7.20. The Witzel Graph [17]. This is the second
benchmark graph with
n = 450 vertices, following a construction
due to Klaus D. Witzel. Take thirty disjoint cliques on fifteen vertices
and connect random pairs of cliques by random edges. Shuffle the labels
of the vertices well so that the original cliques are hidden. Provided
this is done carefully without adding too many extra edges, such a graph
should have a minimum vertex cover with at most 420 vertices (all but one
vertex from each original clique). Moreover, the minimum vertex cover is
well and truly hidden. Indeed, the algorithm finds a minimum vertex cover
of size k = 420.

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[4]  J.A. Bondy and U.S.R. Murty, Graph Theory with Applications, Elsevier Science Publishing Co., Inc, 1976. 
[5]  Euclid, Elements, circa 300 B.C. 
[6]  F.P. Ramsey, On a problem of formal logic, Proc. London Math. Soc., 1930. 
[7]  Stanley Lippman, Essential C++, AddisonWesley, 2000. 
[8]  Plato, Timaeaus, circa 350 B.C. 
[9]  K. Kuratowski, Sur le problème des courbes gauches en topologie, Fund. Math., 1930. 
[10]  J. Petersen, Die Theorie der regulären Graphen, Acta Math., 1891. 
[11]  H. Grötzsch, Ein Dreifarbensatz für dreikreisfreie Netz auf der Kugel, Z. MartinLutherUniv., 1958. 
[12]  A.S. Herschel, Sir Wm. Hamilton's Icosian Game, Quart. J. Pure Applied Math., 1862.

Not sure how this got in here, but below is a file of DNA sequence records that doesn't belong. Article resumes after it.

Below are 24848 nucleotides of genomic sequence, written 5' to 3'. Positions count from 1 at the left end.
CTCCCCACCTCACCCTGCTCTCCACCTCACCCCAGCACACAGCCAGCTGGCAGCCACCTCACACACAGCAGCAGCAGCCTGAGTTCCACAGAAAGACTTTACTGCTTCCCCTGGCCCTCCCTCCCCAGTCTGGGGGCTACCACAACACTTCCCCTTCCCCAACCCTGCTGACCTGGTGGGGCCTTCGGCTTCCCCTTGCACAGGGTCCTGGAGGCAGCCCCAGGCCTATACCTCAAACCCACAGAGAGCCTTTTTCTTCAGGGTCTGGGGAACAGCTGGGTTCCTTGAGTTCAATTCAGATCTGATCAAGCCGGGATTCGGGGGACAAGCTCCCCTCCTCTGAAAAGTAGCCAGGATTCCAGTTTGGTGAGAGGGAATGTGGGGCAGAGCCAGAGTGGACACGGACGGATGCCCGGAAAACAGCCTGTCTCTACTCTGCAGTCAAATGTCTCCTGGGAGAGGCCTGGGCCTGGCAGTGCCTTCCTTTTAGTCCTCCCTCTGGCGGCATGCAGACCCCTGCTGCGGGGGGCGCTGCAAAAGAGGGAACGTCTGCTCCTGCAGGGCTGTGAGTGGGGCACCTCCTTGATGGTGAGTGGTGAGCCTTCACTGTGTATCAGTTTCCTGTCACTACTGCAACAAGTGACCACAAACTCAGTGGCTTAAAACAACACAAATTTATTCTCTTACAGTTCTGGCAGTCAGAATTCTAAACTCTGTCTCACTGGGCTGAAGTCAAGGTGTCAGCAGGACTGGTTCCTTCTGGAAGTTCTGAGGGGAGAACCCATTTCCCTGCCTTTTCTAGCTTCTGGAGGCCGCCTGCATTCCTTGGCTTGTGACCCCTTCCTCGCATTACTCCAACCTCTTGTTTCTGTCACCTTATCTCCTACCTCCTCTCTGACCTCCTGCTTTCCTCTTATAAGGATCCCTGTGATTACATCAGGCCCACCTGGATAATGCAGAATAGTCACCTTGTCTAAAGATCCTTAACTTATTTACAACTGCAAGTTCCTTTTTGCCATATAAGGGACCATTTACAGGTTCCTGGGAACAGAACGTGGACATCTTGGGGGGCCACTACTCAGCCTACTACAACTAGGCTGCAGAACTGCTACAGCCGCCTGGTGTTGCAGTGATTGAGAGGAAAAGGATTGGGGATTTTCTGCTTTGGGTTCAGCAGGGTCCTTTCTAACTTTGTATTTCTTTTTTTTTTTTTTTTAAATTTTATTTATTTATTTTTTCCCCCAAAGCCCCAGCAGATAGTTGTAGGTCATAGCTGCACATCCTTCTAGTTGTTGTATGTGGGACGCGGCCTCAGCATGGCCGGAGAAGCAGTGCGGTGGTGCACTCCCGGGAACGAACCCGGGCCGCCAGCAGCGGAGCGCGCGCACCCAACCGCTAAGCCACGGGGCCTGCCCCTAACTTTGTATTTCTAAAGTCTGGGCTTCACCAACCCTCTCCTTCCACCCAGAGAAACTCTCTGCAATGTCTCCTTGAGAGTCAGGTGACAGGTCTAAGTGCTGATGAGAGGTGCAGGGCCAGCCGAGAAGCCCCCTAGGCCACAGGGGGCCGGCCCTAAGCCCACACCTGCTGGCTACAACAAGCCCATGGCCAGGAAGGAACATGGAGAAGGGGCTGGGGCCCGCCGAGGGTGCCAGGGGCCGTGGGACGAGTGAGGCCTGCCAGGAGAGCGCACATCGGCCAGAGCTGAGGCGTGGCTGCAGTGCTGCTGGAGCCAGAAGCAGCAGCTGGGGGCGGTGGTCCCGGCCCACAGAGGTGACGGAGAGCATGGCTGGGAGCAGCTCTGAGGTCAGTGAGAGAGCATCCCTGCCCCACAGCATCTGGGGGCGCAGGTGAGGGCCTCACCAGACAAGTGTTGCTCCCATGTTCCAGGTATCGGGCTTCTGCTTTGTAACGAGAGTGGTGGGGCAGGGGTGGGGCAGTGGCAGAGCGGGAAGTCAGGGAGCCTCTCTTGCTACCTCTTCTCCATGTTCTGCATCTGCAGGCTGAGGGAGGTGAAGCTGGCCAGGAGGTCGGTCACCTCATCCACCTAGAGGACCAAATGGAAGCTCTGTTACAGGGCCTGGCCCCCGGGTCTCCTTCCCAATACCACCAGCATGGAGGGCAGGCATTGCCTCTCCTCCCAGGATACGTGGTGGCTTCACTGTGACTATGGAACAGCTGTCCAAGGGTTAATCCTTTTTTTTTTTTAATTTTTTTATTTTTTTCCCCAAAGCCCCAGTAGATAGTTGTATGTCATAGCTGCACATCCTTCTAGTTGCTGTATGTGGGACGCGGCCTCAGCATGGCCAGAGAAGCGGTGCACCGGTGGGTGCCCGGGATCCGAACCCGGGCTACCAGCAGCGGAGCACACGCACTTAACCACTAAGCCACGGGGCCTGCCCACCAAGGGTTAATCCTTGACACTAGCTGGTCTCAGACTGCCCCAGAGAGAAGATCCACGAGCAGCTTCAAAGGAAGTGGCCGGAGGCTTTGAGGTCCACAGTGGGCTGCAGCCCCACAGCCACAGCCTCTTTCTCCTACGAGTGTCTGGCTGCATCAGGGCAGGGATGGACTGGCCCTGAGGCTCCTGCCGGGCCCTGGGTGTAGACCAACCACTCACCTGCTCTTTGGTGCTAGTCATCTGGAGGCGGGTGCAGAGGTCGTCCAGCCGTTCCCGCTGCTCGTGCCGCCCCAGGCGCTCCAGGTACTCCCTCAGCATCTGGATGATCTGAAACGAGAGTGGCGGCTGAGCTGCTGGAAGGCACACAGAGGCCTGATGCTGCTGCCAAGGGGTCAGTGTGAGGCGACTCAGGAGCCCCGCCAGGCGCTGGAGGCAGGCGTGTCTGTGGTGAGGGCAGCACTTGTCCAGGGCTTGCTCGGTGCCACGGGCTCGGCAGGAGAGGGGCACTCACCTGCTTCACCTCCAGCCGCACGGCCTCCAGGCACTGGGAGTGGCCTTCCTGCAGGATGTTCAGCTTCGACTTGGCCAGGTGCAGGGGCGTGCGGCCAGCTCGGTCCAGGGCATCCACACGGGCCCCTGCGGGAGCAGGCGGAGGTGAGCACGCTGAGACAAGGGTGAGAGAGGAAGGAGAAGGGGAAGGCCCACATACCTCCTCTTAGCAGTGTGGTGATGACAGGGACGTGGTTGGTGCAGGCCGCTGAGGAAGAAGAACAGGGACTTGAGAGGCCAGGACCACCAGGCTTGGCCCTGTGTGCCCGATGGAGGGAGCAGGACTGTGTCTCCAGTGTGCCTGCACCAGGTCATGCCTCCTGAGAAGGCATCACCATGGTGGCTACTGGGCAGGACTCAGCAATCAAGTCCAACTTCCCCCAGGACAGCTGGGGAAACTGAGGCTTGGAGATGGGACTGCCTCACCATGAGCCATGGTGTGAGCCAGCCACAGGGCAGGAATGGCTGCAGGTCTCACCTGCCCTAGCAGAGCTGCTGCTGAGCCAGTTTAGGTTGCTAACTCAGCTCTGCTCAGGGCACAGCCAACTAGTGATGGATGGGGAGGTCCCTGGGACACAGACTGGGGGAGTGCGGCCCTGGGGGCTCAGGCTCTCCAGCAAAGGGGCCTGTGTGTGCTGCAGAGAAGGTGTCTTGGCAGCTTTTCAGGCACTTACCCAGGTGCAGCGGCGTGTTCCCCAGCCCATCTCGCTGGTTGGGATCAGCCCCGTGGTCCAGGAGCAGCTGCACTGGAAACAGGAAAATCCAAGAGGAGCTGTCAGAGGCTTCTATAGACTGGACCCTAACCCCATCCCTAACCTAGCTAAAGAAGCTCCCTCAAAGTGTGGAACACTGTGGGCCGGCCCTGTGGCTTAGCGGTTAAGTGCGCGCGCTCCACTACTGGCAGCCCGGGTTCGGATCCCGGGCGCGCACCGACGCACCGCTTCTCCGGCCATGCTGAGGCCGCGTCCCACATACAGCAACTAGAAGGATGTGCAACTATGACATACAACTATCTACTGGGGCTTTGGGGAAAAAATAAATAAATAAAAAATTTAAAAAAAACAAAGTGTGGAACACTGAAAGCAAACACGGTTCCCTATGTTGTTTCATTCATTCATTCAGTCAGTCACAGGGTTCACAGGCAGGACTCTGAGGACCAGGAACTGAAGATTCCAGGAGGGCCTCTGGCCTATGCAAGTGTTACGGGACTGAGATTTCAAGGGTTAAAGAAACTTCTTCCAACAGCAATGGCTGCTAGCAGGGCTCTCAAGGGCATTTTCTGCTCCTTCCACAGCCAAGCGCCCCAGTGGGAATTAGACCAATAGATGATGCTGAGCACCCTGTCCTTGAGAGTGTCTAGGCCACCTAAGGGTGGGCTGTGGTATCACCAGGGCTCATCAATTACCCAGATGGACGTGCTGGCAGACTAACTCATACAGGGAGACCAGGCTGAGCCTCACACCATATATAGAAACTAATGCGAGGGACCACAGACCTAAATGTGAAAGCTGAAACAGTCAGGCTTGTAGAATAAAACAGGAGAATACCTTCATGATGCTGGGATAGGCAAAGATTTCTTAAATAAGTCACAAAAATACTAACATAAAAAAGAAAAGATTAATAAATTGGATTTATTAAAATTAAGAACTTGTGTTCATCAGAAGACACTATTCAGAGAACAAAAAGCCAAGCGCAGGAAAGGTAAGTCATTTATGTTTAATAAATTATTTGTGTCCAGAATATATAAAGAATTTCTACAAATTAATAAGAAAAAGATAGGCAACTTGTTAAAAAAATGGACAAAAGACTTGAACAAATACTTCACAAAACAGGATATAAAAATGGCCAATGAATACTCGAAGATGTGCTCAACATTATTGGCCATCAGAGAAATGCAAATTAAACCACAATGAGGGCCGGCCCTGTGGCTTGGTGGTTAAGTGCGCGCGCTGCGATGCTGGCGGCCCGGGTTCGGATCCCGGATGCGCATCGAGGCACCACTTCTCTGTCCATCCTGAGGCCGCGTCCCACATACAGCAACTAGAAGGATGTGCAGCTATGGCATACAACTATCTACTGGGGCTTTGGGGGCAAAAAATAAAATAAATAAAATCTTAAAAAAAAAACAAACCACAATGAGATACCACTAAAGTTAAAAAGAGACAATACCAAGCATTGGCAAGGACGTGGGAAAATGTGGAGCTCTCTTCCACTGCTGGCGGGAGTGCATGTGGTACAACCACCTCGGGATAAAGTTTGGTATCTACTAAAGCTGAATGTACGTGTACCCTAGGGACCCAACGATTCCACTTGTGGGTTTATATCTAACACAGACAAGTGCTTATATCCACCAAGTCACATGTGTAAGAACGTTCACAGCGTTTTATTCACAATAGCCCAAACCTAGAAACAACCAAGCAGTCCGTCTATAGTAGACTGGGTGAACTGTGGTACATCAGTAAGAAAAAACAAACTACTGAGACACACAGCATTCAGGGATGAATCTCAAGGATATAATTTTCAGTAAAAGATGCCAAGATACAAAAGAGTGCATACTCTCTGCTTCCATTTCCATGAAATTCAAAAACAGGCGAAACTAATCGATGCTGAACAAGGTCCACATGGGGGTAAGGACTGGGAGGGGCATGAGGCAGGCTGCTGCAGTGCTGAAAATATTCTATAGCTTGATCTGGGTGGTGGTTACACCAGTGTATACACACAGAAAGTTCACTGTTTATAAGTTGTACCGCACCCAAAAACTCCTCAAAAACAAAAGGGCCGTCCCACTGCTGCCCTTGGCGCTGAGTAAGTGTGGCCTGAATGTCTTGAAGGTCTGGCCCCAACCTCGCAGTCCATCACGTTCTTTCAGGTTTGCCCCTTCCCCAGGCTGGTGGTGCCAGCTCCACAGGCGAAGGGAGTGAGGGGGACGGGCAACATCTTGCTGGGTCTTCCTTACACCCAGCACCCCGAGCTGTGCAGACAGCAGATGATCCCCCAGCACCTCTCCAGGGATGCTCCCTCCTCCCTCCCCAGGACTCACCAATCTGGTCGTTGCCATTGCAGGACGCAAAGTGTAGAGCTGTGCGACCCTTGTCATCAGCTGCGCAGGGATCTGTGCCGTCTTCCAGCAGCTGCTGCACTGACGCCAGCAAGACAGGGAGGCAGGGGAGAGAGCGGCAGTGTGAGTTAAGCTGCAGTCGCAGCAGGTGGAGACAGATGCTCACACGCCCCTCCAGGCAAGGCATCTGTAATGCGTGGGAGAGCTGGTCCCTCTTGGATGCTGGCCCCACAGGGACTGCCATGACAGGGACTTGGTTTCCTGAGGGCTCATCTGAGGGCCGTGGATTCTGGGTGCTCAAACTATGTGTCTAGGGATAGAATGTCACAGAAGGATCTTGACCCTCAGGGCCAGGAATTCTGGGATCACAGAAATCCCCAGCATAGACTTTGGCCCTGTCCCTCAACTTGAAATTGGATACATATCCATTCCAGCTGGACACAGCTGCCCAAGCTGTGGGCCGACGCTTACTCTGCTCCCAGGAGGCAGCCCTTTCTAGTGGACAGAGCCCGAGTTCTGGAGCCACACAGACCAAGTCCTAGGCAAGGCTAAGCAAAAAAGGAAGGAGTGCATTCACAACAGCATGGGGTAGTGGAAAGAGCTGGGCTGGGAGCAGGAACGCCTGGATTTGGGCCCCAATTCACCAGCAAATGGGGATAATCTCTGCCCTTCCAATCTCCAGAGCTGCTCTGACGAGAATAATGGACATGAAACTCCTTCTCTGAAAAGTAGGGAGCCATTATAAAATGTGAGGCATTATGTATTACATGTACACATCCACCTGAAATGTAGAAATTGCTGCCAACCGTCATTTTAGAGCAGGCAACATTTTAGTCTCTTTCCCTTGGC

[13]  J. Folkman, Regular linesymmetric graphs, J. Combinatorial Theory, 1967. 
[14]  H.S.M. Coxeter and W.T. Tutte, The Chords of the NonRuled Quadratic in PG(3,3), Canad. J. Math., 1958. 
[15]  C. Thomassen, Hypohamiltonian and hypotraceable graphs, Discrete Math., 1974. 
[16]  C. Berge, Graphes et Hypergraphes, Dunod, 1970. 
[17]  Klaus D. Witzel, Personal Communication, 2006. 
[18]  Ashay Dharwadker, The Independent Set Algorithm, http://www.dharwadker.org/independent_set , 2006. 
[19]  Ashay Dharwadker, The Clique Algorithm, http://www.dharwadker.org/clique , 2006. 
[20]  Ashay Dharwadker, The Vertex Coloring Algorithm, http://www.dharwadker.org/vertex_coloring , 2006. 
[21]  Eric Filiol, Edouard Franc, Alessandro Gubbioli, Benoit Moquet and Guillaume Roblot, Combinatorial Optimisation of Worm Propagation on an Unknown Network, Proc. World Acad. Science, Engineering and Technology, Vol 23, August 2007. 
Copyright © 2006 by Ashay Dharwadker. All rights reserved.